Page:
Opinion: Call the PFD what it is — a tax

Alaska needs to consider an income tax.

For the last three years, Alaskans who legally qualified for a PFD received a royalty check based on a percentage of the earnings and based on a five-year average. Of course the dividends for these last three years have been taxed at 50 percent to help run state government.

Call it what it is — a tax.

I seem to remember three years ago when Gov. Bill Walker and the state Senate stated their intentions to use the PFD for only three years. It’s interesting how that Pandora’s Box is now wide open. It’s also interesting how some Alaskans feel compelled to give up their PFD to fund state government.

[Opinion: Defend the PFD and Permanent Fund, or lose them both]

Remember, we all know government can do a better job with that money than you (sarcasm). If I wanted to, I could’ve donated to government years ago. I could have written a personal check to the Juneau School District and in the memo section written, “My PFD donation to school activities.” I haven’t heard of many doing this.

The current taxation of 50 percent on the PFD is the most inequitable ever. For the last three years, an estimated $3,200 has gone to state government from each of us, so it’s Alaska families who are saddled with the burden of funding government. A young family of four has paid $12,800 to help run state government.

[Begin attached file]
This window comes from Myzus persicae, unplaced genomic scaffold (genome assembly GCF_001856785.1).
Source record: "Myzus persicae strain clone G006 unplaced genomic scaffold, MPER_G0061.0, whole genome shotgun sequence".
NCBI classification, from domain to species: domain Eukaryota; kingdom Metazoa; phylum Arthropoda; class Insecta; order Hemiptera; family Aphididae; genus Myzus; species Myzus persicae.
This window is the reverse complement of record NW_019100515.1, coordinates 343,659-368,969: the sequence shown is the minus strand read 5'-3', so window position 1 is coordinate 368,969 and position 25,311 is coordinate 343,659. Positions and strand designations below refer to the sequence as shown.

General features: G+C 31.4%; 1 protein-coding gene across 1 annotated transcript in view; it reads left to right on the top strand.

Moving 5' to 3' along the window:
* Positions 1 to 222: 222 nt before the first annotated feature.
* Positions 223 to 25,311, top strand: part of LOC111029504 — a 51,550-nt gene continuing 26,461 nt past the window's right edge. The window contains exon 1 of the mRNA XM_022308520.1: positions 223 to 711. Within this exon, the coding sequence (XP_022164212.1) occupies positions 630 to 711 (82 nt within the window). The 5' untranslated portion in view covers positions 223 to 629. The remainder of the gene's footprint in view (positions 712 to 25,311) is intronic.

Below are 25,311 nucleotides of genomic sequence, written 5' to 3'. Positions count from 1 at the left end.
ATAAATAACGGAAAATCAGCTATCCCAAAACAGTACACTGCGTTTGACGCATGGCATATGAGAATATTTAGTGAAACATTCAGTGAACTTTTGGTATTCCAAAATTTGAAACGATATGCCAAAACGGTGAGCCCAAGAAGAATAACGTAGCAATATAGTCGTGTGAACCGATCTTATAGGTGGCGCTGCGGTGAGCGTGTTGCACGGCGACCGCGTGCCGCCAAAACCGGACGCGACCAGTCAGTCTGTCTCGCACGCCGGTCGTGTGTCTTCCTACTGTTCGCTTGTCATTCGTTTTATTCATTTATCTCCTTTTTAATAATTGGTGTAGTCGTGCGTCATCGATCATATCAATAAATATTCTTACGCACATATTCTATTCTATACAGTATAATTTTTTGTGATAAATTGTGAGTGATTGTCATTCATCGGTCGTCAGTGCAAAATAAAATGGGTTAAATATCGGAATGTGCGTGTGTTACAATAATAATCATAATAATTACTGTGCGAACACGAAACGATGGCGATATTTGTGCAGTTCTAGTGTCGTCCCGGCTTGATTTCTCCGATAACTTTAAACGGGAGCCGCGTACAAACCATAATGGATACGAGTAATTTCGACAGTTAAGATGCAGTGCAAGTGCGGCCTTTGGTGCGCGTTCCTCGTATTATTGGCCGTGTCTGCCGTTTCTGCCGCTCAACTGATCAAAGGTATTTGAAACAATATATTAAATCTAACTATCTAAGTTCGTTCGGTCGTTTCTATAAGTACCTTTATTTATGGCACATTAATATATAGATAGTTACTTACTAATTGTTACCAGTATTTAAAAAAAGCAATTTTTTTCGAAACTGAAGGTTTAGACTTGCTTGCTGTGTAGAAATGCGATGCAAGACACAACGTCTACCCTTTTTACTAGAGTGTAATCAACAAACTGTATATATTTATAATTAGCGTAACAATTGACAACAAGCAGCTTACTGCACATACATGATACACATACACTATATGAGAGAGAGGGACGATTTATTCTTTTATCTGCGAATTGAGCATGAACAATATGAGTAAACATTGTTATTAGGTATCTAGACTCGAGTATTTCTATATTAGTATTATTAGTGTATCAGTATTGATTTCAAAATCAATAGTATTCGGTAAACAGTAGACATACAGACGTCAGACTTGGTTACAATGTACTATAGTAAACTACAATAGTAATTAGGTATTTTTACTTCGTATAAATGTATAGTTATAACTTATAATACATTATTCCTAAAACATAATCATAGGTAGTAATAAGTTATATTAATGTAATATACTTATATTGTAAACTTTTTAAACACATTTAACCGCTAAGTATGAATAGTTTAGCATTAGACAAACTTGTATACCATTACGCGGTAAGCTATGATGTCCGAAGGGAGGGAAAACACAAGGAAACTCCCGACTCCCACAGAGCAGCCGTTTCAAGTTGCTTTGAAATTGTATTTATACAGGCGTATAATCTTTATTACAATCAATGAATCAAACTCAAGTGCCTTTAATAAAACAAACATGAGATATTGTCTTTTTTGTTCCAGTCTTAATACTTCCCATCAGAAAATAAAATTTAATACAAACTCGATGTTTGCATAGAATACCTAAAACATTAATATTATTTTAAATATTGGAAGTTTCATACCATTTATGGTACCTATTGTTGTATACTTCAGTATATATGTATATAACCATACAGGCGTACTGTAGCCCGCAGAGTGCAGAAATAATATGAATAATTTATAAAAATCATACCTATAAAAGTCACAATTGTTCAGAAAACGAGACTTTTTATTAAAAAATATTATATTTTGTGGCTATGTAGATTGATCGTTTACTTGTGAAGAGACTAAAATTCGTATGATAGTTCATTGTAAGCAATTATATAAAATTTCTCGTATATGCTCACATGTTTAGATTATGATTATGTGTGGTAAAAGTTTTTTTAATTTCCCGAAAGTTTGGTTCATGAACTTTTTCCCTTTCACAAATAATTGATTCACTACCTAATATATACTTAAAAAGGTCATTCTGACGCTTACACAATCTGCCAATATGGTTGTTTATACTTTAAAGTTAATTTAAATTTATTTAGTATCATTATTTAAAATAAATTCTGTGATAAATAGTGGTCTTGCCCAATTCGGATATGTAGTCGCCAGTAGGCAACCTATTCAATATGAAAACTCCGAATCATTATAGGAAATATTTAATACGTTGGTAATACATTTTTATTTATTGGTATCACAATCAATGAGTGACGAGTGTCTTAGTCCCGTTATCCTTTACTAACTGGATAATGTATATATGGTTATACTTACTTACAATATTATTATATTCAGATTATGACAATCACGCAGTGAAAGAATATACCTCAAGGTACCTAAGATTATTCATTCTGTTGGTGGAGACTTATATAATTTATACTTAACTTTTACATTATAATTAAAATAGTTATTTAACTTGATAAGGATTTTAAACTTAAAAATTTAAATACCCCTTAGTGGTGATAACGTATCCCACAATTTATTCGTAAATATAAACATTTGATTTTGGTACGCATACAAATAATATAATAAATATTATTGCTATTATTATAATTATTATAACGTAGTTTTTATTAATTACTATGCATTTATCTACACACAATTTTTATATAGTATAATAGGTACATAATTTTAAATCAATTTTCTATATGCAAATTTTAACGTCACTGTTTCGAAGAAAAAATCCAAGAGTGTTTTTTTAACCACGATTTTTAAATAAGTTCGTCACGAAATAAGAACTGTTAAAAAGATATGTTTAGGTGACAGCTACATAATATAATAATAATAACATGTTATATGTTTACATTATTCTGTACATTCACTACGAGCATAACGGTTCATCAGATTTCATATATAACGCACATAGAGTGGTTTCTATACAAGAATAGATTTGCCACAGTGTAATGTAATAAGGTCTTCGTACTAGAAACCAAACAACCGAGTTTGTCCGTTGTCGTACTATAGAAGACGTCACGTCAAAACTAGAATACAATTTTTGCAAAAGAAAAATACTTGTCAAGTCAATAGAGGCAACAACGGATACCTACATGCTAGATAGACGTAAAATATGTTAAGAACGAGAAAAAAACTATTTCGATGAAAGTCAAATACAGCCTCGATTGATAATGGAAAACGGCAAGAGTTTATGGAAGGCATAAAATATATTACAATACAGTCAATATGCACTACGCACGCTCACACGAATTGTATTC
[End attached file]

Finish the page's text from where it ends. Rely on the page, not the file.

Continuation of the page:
[Opinion: Pass Gov. Dunleavy’s constitutional amendments]

The burden is not on six-figure income earners, millionaires, out-of-state workers, or even Alaskans who don’t qualify for a PFD, but only the families who qualified for this dividend. My children, grandchildren and even my great-grandchild paid more of that burden. It comes down to the families who can least afford it who are paying the highest burden of funding state government.

In the short term, an advisory vote of the people is needed and then a constitutional convention. Ask Alaska residents to loan $1 billion per year for the next three years from the principle to fund government. Gov. Mike Dunleavy and the legislators need to compromise. Within three years, Dunleavy will need to reconsider a state income tax. An equitable income tax is the fairest solution. One caveat — limit the amount of taxation per individual not to exceed a current year’s PFD.

You can reference former Gov. Jay Hammond. His books and interviews have much to say on the subject.

Dave Hurlbut,


• My Turns and Letters to the Editor represent the view of the author, not the view of the Juneau Empire.